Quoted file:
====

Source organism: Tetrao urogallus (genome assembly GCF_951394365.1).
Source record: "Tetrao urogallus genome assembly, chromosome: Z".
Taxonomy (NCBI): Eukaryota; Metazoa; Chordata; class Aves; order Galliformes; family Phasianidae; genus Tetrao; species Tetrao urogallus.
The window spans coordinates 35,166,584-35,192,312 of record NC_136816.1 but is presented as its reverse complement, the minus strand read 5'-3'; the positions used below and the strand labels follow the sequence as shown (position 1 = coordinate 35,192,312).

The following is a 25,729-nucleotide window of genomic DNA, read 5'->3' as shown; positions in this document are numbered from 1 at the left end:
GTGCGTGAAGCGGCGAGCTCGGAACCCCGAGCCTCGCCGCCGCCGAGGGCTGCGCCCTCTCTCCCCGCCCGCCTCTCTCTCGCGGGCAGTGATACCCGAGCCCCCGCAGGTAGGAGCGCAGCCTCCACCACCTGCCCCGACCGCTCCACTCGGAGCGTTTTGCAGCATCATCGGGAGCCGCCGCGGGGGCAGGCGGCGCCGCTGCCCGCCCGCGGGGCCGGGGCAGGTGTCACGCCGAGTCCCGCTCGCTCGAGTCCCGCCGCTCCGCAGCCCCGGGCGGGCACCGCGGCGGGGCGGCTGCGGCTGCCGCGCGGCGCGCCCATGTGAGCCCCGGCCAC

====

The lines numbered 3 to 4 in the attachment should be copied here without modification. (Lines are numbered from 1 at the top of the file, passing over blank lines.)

Taxonomy (NCBI): Eukaryota; Metazoa; Chordata; class Aves; order Galliformes; family Phasianidae; genus Tetrao; species Tetrao urogallus.
The window spans coordinates 35,166,584-35,192,312 of record NC_136816.1 but is presented as its reverse complement, the minus strand read 5'-3'; the positions used below and the strand labels follow the sequence as shown (position 1 = coordinate 35,192,312).